- The Washington Times - Tuesday, May 6, 2003

   For too many of his 96 days at sea, Ken Watts was going around in circles.
   The Tracy’s Landing, Md., resident, who finally made it home Saturday, served as second engineer on the Cape Washington.
   The ship is a U.S. merchant marine vessel that transported armored vehicles and other cargo for the Army’s 4th Infantry Division troops to use in the war against Iraq.
   But a political impasse stranded his ship off the coast of Turkey when Ankara refused to allow a northern front to develop from its territory.
   So the 697-foot, six-deck vessel circled.
   “The hardest part of the whole thing was waiting,” Mr. Watts said.
   Eventually, the ship put into port in Kuwait and delivered its cargo.
   The U.S. government recognized the 24-person crew of the Cape Washington yesterday in Baltimore with Merchant Marine Expeditionary Medals.
   The medal is awarded to men and women who serve aboard U.S.-flagged ships in support of operations involving American and allied military forces.
   The ship’s journey started in late January at the Port of Baltimore, continued to Beaumont, Texas, then through the Straits of Gibraltar, the Mediterranean Sea, the Suez Canal and the Persian Gulf.
   It ended at about 1:30 a.m. Saturday when the ship returned to Baltimore, and Mr. Watts was able to see his wife and three children for the first time in more than three months.
   “It’s just what we do, I guess,” Mr. Watts said of the ship’s effort.
   Merchant mariners served on U.S.-flagged ships that carried more than 80 percent of the weapons, equipment and supplies for Operation Iraqi Freedom, according to the U.S. Maritime Administration, which is a division of the Department of Transportation.
   “This operation will go down as the most successful sealift in American history,” said Capt. William Schubert, the Maritime Administration’s administrator.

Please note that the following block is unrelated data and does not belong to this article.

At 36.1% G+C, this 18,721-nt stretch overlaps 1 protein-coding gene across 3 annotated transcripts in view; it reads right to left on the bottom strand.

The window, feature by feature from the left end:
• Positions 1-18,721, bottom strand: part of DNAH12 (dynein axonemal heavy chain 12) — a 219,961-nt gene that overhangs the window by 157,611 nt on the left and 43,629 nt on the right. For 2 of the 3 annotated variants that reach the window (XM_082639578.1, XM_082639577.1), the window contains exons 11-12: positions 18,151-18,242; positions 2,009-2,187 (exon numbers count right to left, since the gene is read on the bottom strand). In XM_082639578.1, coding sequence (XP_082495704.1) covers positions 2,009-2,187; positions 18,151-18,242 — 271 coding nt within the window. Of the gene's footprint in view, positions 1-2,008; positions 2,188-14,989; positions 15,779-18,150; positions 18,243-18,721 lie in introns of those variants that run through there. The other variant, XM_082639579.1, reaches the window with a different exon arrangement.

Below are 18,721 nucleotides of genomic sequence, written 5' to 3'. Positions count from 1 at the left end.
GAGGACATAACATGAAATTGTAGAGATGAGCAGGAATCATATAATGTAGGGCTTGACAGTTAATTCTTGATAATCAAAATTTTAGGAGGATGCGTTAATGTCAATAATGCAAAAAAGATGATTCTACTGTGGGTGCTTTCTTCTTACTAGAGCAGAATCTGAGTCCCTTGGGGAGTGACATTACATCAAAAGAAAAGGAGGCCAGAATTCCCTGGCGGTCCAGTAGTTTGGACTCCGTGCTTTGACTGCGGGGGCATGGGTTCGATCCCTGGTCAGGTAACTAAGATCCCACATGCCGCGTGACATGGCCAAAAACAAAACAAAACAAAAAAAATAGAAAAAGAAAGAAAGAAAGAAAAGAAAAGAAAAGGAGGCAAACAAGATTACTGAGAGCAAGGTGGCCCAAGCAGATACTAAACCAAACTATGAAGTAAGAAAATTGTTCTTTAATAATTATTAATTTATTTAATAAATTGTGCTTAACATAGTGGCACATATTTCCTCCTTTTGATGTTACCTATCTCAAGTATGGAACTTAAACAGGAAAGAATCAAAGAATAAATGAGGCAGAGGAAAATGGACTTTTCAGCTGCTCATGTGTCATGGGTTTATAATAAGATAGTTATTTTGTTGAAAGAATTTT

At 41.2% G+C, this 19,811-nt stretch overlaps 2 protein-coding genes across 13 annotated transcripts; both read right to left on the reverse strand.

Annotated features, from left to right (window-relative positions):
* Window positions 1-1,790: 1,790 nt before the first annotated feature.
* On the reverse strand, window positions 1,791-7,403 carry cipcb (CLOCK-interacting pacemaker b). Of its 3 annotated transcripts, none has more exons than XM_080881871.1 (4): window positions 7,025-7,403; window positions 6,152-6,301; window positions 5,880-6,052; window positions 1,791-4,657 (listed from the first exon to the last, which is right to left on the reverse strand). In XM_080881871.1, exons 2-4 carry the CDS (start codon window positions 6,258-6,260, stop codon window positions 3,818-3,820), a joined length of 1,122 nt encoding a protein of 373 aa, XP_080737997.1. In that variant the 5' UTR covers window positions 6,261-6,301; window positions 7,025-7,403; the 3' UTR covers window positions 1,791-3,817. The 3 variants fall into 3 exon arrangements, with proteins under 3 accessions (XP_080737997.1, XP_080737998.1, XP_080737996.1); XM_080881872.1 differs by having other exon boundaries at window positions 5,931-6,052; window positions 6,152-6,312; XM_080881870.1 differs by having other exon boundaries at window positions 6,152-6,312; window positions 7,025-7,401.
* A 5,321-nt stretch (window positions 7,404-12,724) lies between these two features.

As part of the war’s massive logistical operations, U.S.-flagged ships transported AH-64 Apache attack helicopters, multiple-launch rocket systems, Humvees, fuel tankers, bulldozers and other combat-engineering equipment, and ammunition.
   If put all together at the same place at the same time, the cargo transported by ship for Operation Iraqi Freedom would cover about 220 football fields, according to the Maritime Administration.
   The Cape Washington is part of the Ready Reserve Force, a fleet of 68 ships owned by the Maritime Administration.
   Forty of those ships, crewed by about 5,000 merchant mariners who volunteered for the assignment, participated in the recent effort to oust Saddam Hussein.
   The mariners received anthrax and smallpox vaccinations to protect against biological weapons, and then headed into the war zone on unarmed ships.
   “It can be very stressful,” said Roslyn Brooks, chief cook on the Cape Washington.
   “But it’s not that difficult, because you’re in the middle of a family,” said Miss Brooks, a Chesapeake, Va., resident.
   Miss Brooks was responsible for feeding the crew three meals a day.
   “Sometimes the only thing they have to look forward to is a hot meal,” she said.
   Other crew passed the time with video games and DVDs, and the constant running around involved in keeping the vessel in good repair.
   From a work standpoint, being out at sea is difficult,” said Paul Cammaroto, the ship’s chief engineer. “You know the old adage is, ‘When you’re at sea, you can’t walk home.’”

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